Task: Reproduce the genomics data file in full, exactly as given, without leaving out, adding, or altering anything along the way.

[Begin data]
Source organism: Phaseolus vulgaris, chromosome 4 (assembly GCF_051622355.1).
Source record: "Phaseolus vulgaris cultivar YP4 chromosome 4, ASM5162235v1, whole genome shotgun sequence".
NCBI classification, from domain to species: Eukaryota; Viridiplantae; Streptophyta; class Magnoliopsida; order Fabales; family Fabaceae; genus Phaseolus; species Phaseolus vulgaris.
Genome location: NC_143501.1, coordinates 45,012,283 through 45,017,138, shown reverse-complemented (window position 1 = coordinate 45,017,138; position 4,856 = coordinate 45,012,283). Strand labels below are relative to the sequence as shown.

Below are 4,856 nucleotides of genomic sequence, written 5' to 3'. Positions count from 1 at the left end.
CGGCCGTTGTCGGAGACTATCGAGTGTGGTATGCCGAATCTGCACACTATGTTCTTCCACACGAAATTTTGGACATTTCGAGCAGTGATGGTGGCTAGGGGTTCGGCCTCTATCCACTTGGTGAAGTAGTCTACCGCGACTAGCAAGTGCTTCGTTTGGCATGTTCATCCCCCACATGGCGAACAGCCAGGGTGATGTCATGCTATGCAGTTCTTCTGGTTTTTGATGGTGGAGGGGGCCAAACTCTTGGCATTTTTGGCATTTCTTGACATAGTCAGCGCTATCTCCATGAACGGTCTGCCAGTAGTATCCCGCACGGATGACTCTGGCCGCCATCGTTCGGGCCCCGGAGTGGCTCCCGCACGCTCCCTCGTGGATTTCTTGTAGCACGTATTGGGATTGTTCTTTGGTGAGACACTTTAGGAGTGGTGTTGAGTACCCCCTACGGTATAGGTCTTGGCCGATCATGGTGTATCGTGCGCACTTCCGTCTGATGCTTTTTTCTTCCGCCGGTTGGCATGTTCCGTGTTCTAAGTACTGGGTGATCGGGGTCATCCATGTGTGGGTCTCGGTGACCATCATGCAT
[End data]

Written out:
Source organism: Phaseolus vulgaris, chromosome 4 (assembly GCF_051622355.1).
Source record: "Phaseolus vulgaris cultivar YP4 chromosome 4, ASM5162235v1, whole genome shotgun sequence".
NCBI classification, from domain to species: Eukaryota; Viridiplantae; Streptophyta; class Magnoliopsida; order Fabales; family Fabaceae; genus Phaseolus; species Phaseolus vulgaris.
Genome location: NC_143501.1, coordinates 45,012,283 through 45,017,138, shown reverse-complemented (window position 1 = coordinate 45,017,138; position 4,856 = coordinate 45,012,283). Strand labels below are relative to the sequence as shown.

Below are 4,856 nucleotides of genomic sequence, written 5' to 3'. Positions count from 1 at the left end.
CGGCCGTTGTCGGAGACTATCGAGTGTGGTATGCCGAATCTGCACACTATGTTCTTCCACACGAAATTTTGGACATTTCGAGCAGTGATGGTGGCTAGGGGTTCGGCCTCTATCCACTTGGTGAAGTAGTCTACCGCGACTAGCAAGTGCTTCGTTTGGCATGTTCATCCCCCACATGGCGAACAGCCAGGGTGATGTCATGCTATGCAGTTCTTCTGGTTTTTGATGGTGGAGGGGGCCAAACTCTTGGCATTTTTGGCATTTCTTGACATAGTCAGCGCTATCTCCATGAACGGTCTGCCAGTAGTATCCCGCACGGATGACTCTGGCCGCCATCGTTCGGGCCCCGGAGTGGCTCCCGCACGCTCCCTCGTGGATTTCTTGTAGCACGTATTGGGATTGTTCTTTGGTGAGACACTTTAGGAGTGGTGTTGAGTACCCCCTACGGTATAGGTCTTGGCCGATCATGGTGTATCGTGCGCACTTCCGTCTGATGCTTTTTTCTTCCGCCGGTTGGCATGTTCCGTGTTCTAAGTACTGGGTGATCGGGGTCATCCATGTGTGGGTCTCGGTGACCATCATGCAT